My own AK and magazines are ban-era; here's how to tell by looking.

What is the purpose of its design?

What aspect? The square-ish receiver? Curved magazines? Handgrip placement? Folding stock?

To understand what drove the actual military AK, you have to look at what it was designed to replace, namely the PPSh submachinegun and the Mosin-Nagant rifle. The AK-47 was designed to exactly split the difference between the two guns, allowing both of them to be phased out in favor of a single compromise design. At the flick of a switch, it could either spray bullets at 10 rounds per second, or fire one aimed shot at a time, therefore fulfilling the submachinegun and rifle roles passably well.

Civilian AK derivatives have only the one-shot-at-a-time mode, like other civilian rifles, and lose the rapid-fire capability. They retain the original's legendary reliability, durability, looks, and ergonomics. The intermediate cartridge gives it less recoil and higher capacity than larger caliber rifles and makes it cheaper to shoot, and the basic construction makes it affordable on a working-class paycheck.

From a civilian standpoint, you can think of it as a ruggedized Winchester Model 94 in .30-30 feeding from 20- or 30-round detachable magazines, and capable of similar accuracy and terminal ballistics. Excellent reliability, good capacity, decent performance, excellent price (mine was $379 in 2003). A Ruger Mini Thirty (same capabilities) was going for $600-$700 at the time.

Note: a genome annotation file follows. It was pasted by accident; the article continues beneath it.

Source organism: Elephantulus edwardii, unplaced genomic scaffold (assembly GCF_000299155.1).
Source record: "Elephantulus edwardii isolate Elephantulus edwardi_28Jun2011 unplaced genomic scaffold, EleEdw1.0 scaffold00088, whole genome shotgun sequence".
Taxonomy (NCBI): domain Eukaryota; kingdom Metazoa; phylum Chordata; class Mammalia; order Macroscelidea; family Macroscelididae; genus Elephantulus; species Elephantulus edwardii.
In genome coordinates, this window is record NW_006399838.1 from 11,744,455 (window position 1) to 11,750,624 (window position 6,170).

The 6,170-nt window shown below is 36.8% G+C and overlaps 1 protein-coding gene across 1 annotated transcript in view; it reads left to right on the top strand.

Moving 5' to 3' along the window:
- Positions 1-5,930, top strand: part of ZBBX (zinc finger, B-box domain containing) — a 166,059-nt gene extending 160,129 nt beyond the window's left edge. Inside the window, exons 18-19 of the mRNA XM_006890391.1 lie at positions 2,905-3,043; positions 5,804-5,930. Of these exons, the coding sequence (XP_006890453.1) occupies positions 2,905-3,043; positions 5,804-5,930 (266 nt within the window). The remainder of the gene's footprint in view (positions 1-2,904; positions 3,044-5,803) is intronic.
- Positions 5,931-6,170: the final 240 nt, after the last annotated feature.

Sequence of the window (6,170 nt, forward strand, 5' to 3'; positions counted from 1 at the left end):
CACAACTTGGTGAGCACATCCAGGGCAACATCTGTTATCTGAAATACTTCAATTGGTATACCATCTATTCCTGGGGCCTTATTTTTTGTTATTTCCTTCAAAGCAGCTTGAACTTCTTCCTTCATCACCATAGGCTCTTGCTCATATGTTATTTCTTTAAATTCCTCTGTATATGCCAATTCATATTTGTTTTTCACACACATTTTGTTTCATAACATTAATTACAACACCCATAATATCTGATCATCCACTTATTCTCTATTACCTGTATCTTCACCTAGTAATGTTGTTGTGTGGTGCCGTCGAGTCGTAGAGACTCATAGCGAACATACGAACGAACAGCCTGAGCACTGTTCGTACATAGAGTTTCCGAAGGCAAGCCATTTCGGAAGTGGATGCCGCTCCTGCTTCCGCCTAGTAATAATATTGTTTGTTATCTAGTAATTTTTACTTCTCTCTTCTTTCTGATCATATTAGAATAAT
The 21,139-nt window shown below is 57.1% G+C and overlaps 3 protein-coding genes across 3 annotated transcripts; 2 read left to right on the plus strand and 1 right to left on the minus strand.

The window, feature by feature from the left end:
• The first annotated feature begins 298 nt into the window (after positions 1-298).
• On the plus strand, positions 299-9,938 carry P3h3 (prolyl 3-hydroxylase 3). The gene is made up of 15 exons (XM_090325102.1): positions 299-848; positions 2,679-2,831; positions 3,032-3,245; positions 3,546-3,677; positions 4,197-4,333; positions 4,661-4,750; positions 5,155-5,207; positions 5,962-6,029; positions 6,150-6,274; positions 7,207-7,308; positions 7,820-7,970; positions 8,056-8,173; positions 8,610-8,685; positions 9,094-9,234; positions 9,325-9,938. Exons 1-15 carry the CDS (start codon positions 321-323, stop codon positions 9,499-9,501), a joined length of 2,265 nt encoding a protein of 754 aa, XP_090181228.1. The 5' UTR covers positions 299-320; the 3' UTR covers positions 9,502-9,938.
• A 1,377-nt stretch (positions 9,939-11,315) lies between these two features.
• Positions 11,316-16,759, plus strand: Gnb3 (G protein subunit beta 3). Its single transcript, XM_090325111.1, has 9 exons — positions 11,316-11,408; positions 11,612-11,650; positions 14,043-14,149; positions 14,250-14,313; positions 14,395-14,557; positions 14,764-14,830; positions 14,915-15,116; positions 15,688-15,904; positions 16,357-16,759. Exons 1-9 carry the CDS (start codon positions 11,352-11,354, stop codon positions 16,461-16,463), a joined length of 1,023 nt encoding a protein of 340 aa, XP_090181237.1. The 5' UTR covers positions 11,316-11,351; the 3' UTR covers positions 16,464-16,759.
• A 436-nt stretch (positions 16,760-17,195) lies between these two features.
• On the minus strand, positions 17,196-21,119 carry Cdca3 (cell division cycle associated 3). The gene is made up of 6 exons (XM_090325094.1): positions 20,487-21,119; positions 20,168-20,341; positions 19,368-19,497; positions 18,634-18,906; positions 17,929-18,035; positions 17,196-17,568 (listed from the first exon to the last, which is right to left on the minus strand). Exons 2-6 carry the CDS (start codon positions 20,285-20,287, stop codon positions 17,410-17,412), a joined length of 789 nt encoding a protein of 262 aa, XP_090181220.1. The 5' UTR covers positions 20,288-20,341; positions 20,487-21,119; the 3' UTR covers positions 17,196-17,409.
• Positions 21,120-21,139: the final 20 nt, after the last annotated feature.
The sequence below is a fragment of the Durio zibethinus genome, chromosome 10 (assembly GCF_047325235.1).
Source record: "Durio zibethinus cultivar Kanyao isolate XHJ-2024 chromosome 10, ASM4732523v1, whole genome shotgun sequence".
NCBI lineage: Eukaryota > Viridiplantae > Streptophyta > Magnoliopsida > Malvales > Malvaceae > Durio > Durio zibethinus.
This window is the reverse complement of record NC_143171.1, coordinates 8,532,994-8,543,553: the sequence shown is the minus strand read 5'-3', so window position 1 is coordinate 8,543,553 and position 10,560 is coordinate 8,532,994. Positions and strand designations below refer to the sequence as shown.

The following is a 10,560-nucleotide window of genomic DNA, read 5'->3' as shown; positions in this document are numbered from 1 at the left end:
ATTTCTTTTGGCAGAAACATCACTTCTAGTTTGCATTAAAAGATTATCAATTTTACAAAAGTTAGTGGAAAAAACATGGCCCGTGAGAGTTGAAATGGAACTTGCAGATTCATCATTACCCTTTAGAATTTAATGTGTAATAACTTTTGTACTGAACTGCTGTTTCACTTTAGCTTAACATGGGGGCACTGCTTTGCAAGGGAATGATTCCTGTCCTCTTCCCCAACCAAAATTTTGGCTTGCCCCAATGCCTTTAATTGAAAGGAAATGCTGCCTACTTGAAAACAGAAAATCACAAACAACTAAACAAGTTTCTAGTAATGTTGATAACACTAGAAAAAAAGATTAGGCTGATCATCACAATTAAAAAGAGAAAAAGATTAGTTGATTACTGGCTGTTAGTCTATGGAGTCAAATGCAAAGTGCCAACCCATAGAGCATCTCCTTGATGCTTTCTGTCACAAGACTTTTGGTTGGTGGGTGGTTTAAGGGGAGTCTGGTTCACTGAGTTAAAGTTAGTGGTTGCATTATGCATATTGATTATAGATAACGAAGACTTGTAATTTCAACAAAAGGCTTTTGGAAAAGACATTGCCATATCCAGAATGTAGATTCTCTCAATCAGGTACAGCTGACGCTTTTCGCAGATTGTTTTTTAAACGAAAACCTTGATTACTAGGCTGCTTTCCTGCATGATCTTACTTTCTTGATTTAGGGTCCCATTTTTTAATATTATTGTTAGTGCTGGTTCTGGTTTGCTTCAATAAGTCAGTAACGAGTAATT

Simplified sociological arguments do not always trump questions of public safety. Why do you need to be able to outgun the police?

An AK or AR doesn't "outgun the police." Police officers have access to Title 2 restricted machineguns and submachineguns, Title 2 restricted assault rifles (including actual M16s and M4s), restricted armor piercing ammunition, grenades, armored vehicles, body armor, yadda yadda yadda. A medium-caliber Title 1 civilian rifle doesn't "outgun the police" just because it looks like a police/government Title 2 automatic weapon.

Having said that, if a police officer shows up to a dwelling with only a pistol and the occupant has a shotgun or centerfire rifle of any sort, then yes, the officer could be considered "outgunned" until he/she goes back to the cruiser and breaks out the long gun. But the police can have rifles and shotguns that you get you or me 10 years in Federal prison for simply possessing.

But here's the crux of the matter---rifles are the least threatening to public safety of all U.S. firearms, as demonstrated by the firearm assault and firearm homicide data. Call it simplistic if you want, but when all styles of rifles combined account for only 3 murders out of 100, then anyone claiming rifles are a menace is simply selling fear.